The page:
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April 24, 2018

Ex-military chief of staff to run in Egypt presidential election

Egypt's former army chief of staff Sami Anan speaks during a news conference at his office in Cairo, March 13, 2014. /Reuters
Egypt's former army chief of staff Sami Anan speaks during a news conference at his office in Cairo, March 13, 2014. /Reuters

Former military chief of staff General Sami Anan will run in Egypt's upcoming presidential election, the party he leads said on Thursday.

The announcement came days after the most serious potential challenger to President Abdel Fattah al-Sisi pulled out.

An election commission said on Monday that Egypt would hold the vote on March 26-28, with a run-off on April 24-26. Candidates must register between January 20 and 29.

"The party leaders took a decision for General Anan’s candidacy and informed him of the decision and there was no problem at all and no objection," from him, said Sami Balah, the secretary general of the Arabism Egypt Party.

Balah said party members and officials across the country had been contacted about collecting the required votes of nomination, starting from Saturday.

Election regulations stipulate that would-be candidates must obtain the backing of at least 20 members of parliament for their candidacy or be supported by at least 25,000 eligible voters in at least 15 governorates.

The party will hold a news conference in the next few days for Anan to officially announce his candidacy, said Ragab Helal, a leading member in the party and member of parliament.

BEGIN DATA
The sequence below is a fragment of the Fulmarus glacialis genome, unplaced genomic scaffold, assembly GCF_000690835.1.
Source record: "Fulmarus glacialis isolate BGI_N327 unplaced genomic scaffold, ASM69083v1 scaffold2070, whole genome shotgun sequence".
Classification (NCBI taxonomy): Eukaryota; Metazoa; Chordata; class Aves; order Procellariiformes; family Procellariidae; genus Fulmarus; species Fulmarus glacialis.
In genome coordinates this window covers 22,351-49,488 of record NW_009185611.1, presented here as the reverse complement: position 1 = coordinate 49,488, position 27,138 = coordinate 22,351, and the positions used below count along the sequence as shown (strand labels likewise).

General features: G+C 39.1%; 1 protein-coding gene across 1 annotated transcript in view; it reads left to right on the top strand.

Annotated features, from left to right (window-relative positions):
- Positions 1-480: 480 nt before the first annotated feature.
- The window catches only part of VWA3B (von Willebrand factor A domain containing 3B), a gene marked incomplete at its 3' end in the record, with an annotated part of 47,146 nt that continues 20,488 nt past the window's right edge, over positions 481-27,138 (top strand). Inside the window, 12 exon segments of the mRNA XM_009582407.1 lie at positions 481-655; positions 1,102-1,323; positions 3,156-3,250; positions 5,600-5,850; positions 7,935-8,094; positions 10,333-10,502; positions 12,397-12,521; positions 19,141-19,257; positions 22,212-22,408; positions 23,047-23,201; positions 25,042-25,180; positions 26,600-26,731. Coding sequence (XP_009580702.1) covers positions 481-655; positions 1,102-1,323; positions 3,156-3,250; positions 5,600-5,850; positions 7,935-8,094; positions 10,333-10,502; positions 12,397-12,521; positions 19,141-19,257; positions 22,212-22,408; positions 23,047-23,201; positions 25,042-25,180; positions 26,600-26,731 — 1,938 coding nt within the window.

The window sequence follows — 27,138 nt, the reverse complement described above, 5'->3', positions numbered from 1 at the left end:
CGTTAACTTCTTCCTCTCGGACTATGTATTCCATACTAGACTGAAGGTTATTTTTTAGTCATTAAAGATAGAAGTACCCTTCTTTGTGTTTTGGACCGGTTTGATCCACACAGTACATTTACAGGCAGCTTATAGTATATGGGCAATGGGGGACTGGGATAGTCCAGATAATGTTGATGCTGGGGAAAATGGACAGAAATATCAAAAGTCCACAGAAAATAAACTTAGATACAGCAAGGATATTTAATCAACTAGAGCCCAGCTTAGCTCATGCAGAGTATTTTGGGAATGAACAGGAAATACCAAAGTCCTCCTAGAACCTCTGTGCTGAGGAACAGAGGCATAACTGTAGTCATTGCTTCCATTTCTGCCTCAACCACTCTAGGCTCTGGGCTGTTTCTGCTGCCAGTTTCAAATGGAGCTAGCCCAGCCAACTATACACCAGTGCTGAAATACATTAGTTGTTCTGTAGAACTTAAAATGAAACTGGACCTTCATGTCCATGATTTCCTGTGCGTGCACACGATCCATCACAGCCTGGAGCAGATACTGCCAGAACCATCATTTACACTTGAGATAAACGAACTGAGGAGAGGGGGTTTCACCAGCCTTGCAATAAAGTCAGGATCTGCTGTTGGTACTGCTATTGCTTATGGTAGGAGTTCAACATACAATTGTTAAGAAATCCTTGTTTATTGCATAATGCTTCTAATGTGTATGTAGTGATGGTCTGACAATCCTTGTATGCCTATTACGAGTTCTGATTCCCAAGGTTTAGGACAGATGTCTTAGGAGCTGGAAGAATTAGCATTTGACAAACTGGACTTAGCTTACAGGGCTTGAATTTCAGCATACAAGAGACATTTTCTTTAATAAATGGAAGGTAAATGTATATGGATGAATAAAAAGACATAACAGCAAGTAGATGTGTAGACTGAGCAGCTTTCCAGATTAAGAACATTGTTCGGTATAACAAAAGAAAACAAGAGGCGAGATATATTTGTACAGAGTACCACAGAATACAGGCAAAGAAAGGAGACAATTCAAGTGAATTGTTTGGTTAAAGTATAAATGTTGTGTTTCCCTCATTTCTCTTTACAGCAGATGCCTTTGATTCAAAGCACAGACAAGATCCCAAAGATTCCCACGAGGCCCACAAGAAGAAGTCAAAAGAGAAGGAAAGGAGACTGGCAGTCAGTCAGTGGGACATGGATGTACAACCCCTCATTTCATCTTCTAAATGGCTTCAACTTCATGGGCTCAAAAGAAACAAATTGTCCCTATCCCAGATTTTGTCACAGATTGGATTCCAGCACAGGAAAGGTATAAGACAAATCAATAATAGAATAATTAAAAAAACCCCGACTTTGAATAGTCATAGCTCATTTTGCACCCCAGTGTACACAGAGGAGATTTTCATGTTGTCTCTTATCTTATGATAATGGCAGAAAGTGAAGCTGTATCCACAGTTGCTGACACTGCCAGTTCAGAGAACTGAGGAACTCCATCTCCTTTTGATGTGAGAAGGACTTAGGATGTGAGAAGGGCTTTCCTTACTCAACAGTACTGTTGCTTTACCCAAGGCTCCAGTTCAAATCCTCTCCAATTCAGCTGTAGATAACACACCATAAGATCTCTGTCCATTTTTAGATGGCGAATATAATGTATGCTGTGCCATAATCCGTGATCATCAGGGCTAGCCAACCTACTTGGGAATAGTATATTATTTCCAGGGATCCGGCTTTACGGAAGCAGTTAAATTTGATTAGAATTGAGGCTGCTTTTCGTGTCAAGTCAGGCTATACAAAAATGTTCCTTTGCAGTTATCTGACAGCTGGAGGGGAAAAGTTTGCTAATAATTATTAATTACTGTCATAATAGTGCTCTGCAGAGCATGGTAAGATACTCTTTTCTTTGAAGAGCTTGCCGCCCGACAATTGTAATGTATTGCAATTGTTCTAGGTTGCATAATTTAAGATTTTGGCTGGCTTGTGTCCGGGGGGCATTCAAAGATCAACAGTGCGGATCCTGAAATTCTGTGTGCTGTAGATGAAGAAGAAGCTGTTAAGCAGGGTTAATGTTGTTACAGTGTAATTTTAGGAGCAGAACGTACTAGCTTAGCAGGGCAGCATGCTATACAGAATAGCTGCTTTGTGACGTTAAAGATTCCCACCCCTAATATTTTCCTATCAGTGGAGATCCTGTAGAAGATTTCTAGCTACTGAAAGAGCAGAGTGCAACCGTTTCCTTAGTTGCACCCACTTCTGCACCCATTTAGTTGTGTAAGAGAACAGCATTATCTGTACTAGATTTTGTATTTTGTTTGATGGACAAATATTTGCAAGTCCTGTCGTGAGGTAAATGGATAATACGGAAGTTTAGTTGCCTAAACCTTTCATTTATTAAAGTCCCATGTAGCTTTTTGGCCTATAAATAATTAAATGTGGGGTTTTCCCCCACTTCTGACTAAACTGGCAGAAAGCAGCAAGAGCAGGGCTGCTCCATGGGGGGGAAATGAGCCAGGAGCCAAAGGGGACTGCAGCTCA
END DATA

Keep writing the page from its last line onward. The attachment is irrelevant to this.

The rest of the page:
Other candidates

Anan's candidacy news came days after former Egyptian Prime Minister Ahmed Shafik, and Sisi's most serious competition, said he was no longer considering running for president in this year’s elections.

The 73-year-old ex-air force commander and former aviation minister, who had closely lost to Muslim Brotherhood President Mohamed Mursi in 2012, blamed his living abroad for his initial decision to run.

Earlier on Thursday, prominent human rights lawyer Khaled Ali said in a news conference he will not pull out of the race despite "unfair competition conditions". Ali also ran for president in the 2012 election and came in seventh.

"We will not turn our back on this battle at a time like this," Ali told a news conference on Thursday, calling on the youths who revolted in 2011 to support his campaign.

The 45-year-old lawyer was sentenced in September to three months in jail for public indecency over an allegedly rude hand gesture. If found guilty, Ali, whose next hearing is on March 7, will be disqualified from the race.

Egyptian President Abdel Fattah al-Sisi is expected to seek a second term, but has yet to announce his candidacy. Over three-quarters of parliamentarians expressed support for Sisi the day after the election date was announced.

Sisi’s critics say his popularity has been dimmed by austerity reforms, security problems and a crackdown on dissidents.

The former general won a landslide victory in an election in 2014, a year after he led, as a military commander, the overthrow of elected President Mursi.

Read: Sisi under spotlight as Egypt sets late March election date

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